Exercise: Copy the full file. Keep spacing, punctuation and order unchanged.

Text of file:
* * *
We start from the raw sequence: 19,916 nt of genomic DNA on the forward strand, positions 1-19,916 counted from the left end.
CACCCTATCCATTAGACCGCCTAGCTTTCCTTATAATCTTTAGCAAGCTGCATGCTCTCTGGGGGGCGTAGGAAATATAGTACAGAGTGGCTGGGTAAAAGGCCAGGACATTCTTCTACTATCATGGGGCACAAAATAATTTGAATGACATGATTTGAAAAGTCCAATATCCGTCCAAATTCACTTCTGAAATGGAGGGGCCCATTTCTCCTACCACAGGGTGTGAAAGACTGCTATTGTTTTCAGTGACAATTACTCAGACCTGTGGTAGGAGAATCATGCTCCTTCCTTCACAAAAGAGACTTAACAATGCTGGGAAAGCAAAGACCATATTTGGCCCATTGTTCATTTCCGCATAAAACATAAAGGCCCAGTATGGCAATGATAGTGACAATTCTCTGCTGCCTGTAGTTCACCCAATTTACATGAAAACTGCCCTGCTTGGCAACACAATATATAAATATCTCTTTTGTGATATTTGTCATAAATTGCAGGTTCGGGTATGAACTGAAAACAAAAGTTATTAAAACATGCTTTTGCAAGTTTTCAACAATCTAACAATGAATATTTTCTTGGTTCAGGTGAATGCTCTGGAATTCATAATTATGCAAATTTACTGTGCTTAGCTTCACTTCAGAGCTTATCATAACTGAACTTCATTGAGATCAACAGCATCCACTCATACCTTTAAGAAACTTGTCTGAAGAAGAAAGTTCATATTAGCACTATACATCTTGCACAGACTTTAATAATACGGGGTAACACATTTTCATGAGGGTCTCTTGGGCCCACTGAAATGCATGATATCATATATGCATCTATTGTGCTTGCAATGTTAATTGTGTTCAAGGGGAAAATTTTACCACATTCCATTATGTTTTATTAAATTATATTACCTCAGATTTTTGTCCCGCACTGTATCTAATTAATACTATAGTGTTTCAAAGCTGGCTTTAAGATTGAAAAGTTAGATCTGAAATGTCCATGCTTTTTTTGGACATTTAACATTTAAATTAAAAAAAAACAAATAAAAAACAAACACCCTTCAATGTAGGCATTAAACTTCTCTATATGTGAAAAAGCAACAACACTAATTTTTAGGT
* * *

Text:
We start from the raw sequence: 19,916 nt of genomic DNA on the forward strand, positions 1-19,916 counted from the left end.
CACCCTATCCATTAGACCGCCTAGCTTTCCTTATAATCTTTAGCAAGCTGCATGCTCTCTGGGGGGCGTAGGAAATATAGTACAGAGTGGCTGGGTAAAAGGCCAGGACATTCTTCTACTATCATGGGGCACAAAATAATTTGAATGACATGATTTGAAAAGTCCAATATCCGTCCAAATTCACTTCTGAAATGGAGGGGCCCATTTCTCCTACCACAGGGTGTGAAAGACTGCTATTGTTTTCAGTGACAATTACTCAGACCTGTGGTAGGAGAATCATGCTCCTTCCTTCACAAAAGAGACTTAACAATGCTGGGAAAGCAAAGACCATATTTGGCCCATTGTTCATTTCCGCATAAAACATAAAGGCCCAGTATGGCAATGATAGTGACAATTCTCTGCTGCCTGTAGTTCACCCAATTTACATGAAAACTGCCCTGCTTGGCAACACAATATATAAATATCTCTTTTGTGATATTTGTCATAAATTGCAGGTTCGGGTATGAACTGAAAACAAAAGTTATTAAAACATGCTTTTGCAAGTTTTCAACAATCTAACAATGAATATTTTCTTGGTTCAGGTGAATGCTCTGGAATTCATAATTATGCAAATTTACTGTGCTTAGCTTCACTTCAGAGCTTATCATAACTGAACTTCATTGAGATCAACAGCATCCACTCATACCTTTAAGAAACTTGTCTGAAGAAGAAAGTTCATATTAGCACTATACATCTTGCACAGACTTTAATAATACGGGGTAACACATTTTCATGAGGGTCTCTTGGGCCCACTGAAATGCATGATATCATATATGCATCTATTGTGCTTGCAATGTTAATTGTGTTCAAGGGGAAAATTTTACCACATTCCATTATGTTTTATTAAATTATATTACCTCAGATTTTTGTCCCGCACTGTATCTAATTAATACTATAGTGTTTCAAAGCTGGCTTTAAGATTGAAAAGTTAGATCTGAAATGTCCATGCTTTTTTTGGACATTTAACATTTAAATTAAAAAAAAACAAATAAAAAACAAACACCCTTCAATGTAGGCATTAAACTTCTCTATATGTGAAAAAGCAACAACACTAATTTTTAGGT